Reducing injury risk: pioneering research at the royal ballet school

Reducing injury risk: pioneering research at The Royal Ballet School 

Ballet is a profession that comes with its own set of challenges, particularly the ever-present risk of injury. At The Royal Ballet School, we take pride in prioritising the health and well-being of our dancers through our groundbreaking Healthy Dancer Programme, managed by a team of 20 top-tier healthcare professionals.

Our unique programme is tailored to each individual dancer, ensuring plans that support both their physical and mental well-being. This initiative enables them to seamlessly balance academic studies with rigorous training, guaranteeing a healthy and happy journey throughout their time at the School.

A recent triumph in our commitment to dancer well-being comes from our former Physical Development Lead, Niall MacSweeney. His innovative research, published in the prestigious American Journal of Sports Medicine, delves into the risks of injuries in pre-professional ballet dancers, specifically focusing on the lower extremities during jumps and landings.

We spoke with Niall about why research like this matters:

My primary motivation in starting the PhD was to get a better understanding of our dancers so that we can provide the best possible support for them on their journey through the School. I was interested in understanding how dancers can stay healthy and continue to progress with their technique while they mature into adults. Compared to many other dance organisations, The Royal Ballet School provides a great platform for research and innovation because of the environment they have created for their healthcare programme. This means that we can collect and store data easily, and collaborate and discuss ideas with other members of the team and artistic staff in a way that is quite unique. I hope that my research can help to share some of this knowledge with the wider dance community and push dance science forward, benefitting dancers across the world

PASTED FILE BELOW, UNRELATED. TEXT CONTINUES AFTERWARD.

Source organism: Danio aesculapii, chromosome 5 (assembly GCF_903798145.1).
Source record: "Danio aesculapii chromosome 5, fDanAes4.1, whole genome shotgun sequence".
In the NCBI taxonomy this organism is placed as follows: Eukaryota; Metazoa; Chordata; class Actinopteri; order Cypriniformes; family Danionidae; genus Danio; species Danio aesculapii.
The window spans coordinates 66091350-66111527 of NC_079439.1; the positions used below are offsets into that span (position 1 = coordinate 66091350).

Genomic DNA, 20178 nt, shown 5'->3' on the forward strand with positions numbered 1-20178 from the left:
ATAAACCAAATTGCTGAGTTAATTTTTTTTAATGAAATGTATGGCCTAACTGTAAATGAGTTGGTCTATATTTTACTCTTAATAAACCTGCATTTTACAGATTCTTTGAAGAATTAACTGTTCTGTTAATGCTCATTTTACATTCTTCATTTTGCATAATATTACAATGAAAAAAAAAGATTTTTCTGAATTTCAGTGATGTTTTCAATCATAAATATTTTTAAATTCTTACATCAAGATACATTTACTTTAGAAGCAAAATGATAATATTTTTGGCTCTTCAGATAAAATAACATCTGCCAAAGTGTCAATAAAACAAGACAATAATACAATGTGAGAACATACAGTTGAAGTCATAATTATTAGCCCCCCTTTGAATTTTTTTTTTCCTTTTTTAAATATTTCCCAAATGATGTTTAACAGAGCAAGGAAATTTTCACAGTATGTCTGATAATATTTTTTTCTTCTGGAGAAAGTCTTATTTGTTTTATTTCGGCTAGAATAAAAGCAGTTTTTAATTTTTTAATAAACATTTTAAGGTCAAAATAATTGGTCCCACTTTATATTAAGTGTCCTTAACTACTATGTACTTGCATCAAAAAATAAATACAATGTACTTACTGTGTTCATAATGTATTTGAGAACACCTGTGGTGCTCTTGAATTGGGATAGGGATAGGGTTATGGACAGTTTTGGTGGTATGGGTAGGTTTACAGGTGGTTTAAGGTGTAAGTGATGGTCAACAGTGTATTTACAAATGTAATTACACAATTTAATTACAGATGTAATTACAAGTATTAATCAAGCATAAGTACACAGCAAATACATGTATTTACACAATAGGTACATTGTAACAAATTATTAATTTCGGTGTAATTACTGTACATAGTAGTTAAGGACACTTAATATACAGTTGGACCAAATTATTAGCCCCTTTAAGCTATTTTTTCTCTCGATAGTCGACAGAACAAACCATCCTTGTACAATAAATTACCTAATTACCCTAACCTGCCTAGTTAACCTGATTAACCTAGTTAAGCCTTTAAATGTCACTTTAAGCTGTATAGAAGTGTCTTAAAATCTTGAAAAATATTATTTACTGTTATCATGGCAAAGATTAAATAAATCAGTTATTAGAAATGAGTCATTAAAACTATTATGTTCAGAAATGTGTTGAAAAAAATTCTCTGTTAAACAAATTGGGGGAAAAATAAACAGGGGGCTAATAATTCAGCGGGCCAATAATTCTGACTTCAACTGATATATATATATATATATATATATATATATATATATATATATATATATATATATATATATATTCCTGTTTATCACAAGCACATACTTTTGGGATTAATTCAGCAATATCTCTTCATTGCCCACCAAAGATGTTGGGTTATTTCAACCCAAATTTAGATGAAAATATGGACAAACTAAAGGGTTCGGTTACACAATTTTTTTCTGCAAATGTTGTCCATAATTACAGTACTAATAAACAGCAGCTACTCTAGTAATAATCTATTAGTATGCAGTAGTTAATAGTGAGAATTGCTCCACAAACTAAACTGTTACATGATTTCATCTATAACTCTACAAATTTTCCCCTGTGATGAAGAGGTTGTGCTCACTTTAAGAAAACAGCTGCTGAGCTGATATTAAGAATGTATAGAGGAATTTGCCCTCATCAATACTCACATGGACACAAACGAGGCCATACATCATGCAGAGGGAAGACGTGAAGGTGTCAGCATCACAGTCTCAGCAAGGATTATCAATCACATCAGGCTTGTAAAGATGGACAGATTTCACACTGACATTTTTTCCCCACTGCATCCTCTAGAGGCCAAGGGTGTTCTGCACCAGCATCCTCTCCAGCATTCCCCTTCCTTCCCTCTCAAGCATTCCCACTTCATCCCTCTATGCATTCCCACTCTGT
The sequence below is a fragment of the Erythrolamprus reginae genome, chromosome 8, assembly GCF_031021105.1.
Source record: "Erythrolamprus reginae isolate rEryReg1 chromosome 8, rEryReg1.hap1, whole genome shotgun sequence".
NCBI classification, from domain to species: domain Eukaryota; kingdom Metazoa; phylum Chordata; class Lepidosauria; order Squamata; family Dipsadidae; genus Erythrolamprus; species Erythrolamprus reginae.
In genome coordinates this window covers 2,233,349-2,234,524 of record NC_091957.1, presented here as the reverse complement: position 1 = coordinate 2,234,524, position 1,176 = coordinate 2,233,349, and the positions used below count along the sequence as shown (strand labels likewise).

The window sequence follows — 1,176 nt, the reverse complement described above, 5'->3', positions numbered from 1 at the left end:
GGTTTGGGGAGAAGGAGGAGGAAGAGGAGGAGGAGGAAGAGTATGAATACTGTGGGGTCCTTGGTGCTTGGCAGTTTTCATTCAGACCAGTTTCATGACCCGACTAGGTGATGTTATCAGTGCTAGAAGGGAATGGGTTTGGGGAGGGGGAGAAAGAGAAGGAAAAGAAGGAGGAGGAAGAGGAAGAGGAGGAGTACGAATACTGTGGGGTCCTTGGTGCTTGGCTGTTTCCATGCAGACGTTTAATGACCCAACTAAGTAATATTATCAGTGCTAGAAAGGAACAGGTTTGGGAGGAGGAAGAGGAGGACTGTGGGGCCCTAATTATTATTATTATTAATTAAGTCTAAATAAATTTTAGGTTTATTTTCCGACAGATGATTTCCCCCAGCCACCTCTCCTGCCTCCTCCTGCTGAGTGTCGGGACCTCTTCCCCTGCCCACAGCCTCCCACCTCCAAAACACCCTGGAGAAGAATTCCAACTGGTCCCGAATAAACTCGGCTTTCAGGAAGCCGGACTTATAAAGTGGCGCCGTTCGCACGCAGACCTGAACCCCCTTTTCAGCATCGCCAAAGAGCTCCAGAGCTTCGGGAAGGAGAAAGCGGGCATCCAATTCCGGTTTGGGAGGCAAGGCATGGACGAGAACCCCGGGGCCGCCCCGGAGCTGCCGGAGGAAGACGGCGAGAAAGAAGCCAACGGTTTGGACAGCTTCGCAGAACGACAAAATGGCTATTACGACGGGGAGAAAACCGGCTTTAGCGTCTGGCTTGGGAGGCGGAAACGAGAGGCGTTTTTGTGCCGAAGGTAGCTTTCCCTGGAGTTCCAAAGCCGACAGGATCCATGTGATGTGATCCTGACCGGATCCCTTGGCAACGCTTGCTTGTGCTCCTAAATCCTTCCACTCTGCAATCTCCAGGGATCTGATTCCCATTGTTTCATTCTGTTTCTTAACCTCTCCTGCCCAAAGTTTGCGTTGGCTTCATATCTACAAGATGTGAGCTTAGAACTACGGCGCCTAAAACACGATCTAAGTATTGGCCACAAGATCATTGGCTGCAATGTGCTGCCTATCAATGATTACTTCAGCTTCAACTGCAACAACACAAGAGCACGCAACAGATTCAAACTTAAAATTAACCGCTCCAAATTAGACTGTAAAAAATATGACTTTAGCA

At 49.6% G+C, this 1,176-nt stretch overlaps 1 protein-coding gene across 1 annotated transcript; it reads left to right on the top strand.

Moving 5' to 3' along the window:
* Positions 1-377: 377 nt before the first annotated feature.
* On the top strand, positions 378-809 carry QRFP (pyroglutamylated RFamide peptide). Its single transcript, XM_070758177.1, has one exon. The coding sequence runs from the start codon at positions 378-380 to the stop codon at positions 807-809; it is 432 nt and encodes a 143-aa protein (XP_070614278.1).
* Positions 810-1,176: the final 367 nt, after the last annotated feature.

The study, which included 255 ballet dancers, revealed crucial insights. Addressing asymmetries during certain phases of jumps was identified as a key factor in reducing injury risk. Follow-up research on 242 dancers homed in on specific asymmetries during the take-off phase of double-leg jumps, especially with left limb dominance, as a significant injury risk. Notably, girls showed more significant asymmetries in certain phases of the double-leg jump.

This study underscores the necessity of focusing on and addressing asymmetries to diminish injury risk in elite pre-professional ballet dancers, with a keen eye on gender-specific considerations. The Royal Ballet School remains at the forefront of dance science, driving innovation that benefits not only our dancers but also contributes to the wider dance community worldwide. Thank you, Niall, for your dedication to a future filled with healthy dancers.

Learn more about our healthcare programme here.